COLLECTIVE BARGAINING AND THE ARBITRATOR
LON L. FULLER *
The purpose of this paper is to discuss two controversies which have surrounded labor arbitration almost from its inception. They touch on what may be called its permanent problems. Recently they have been brought into renewed prominence by certain judicial decisions and in particular by certain observations by Mr. Justice Douglas in the Three Steelworker Cases.1 The first of these controversies relates to the proper role of the arbitrator—how he should conceive his function, how he should conduct the hearings, and what limits he should impose on himself. The second relates to the principles he should follow in interpreting the collective bargaining agreement and in applying its provisions to the controversy before him. As this statement of the second issue implies, my concern here is primarily with arbitration arising under an existing agreement, and not with arbitration conducted to set the terms of a new contract. One conception of the role of the arbitrator is that he is essentially a judge. His job is to do justice according to the rules imposed by the parties' contract, leaving the chips to fall where they may. He decides the controversy entirely on the basis of arguments and proofs presented to him "in open court" with the parties confronting one another face to face. He does not attempt to mediate or conciliate, for to do so would be to compromise his role as an adjudicator. He will strictly forego any private communication with the parties after the hearing. The friends of this conception see it as casting the arbitrator in the role of a man of principle, a man who respects the institutional limits of • Carter Professor of General Jurisprudence, Harvard Law School. United Steelworkers v. American Mfg. Co., 34 LA 559, 363 U.S. 564 (I960); United Steelworkers v. Warrior ir Gulf Navigation Co., 34 LA 561, 363 U.S. 574 (1960); United Steelworkers v. Enterprise Wheel ir Car Corp., 34 LA 569, 363 U.S. 593 (1960). 1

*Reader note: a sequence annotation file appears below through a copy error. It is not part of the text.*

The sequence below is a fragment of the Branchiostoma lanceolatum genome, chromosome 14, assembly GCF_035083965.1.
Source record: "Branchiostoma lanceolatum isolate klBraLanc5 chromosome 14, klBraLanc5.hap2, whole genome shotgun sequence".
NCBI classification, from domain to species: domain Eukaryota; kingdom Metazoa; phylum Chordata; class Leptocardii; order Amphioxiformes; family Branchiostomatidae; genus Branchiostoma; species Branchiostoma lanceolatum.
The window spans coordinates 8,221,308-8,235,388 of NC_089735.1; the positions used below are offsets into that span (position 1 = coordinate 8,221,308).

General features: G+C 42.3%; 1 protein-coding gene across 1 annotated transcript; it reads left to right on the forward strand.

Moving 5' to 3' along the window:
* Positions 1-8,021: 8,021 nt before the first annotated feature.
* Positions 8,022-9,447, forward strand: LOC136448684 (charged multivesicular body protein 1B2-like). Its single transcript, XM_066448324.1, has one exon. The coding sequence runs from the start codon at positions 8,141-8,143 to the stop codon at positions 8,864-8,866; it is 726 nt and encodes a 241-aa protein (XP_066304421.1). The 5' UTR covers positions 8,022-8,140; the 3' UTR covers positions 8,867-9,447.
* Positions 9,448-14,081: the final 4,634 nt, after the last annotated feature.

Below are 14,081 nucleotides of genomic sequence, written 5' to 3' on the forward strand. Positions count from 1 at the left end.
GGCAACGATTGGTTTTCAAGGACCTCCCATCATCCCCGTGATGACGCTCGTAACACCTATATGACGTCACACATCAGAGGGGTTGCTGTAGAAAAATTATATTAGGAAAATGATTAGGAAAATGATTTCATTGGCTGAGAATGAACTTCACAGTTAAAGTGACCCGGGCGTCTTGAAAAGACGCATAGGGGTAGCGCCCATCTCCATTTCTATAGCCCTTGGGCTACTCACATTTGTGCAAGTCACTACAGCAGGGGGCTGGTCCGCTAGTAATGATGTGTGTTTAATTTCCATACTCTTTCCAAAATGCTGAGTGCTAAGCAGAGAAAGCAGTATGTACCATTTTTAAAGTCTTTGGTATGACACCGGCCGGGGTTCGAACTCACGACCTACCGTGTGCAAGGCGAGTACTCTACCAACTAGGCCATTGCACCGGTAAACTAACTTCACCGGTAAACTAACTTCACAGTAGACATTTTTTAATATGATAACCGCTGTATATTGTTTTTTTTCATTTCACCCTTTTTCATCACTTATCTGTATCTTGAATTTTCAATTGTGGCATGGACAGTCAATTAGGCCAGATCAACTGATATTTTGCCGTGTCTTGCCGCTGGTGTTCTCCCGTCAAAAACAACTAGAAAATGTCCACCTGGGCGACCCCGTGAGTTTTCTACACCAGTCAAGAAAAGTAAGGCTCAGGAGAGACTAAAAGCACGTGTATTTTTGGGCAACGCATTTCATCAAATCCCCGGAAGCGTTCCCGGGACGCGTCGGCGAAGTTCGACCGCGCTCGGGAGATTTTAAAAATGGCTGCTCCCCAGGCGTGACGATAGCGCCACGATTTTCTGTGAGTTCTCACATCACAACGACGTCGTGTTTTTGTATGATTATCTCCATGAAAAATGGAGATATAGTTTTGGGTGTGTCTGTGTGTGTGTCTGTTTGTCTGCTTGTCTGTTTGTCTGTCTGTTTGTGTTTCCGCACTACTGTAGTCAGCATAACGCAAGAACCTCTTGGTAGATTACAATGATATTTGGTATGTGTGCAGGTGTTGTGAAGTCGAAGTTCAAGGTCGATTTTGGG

COLLECTIVE BABGAINING AND THE ARBITRATOR
his task, who conscientiously refuses to exploit his powers for ulterior purposes, however benign. The critics of this conception have a less flattering view of it. To them it is unrealistic, prudish, purist, legalistic, an abandonment of common sense, a chasing after false models motivated perhaps by a secret hankering for the glamour and security of judicial office. The opposing conception expects of the arbitrator that he should adapt his procedures to the case at hand. Indeed, in its more extreme form it rejects the notion that his powers for good should be restrained at all by procedural limitations. By this view the arbitrator has a roving commission to straighten things out, the immediate controversy marking the. occasion for, but not the limits of, his intervention. If the formal submission leaves fringes of dispute unsettled, he will gladly undertake to tidy them up. If the arguments at the hearing leave him in doubt as to the actual causes of the dispute, or as to what the parties really expect of him, he will not scruple to hold private consultations for his further enlightenment. If he senses the possibility of a settlement, he will not hesitate to step down from his role as arbitrator to assume that of mediator. If despite his conciliatory skill negotiations become sticky, he will follow Harry Shulman's advice and—with an admonitory glance toward the chair just vacated —"exert the gentle pressure of a threat of decision" to induce agreement.2 The critics of this view are seldom charitable in describing it. They say that arbitrators who accept it think they can "play God," though the actual motive of their actions is usually a base instinct to meddle in other people's affairs. The conception that encourages this intermeddling rests essentially on hypocrisy, for it enables a man who pretends to be a judge to enjoy the powers of his office without accepting its...
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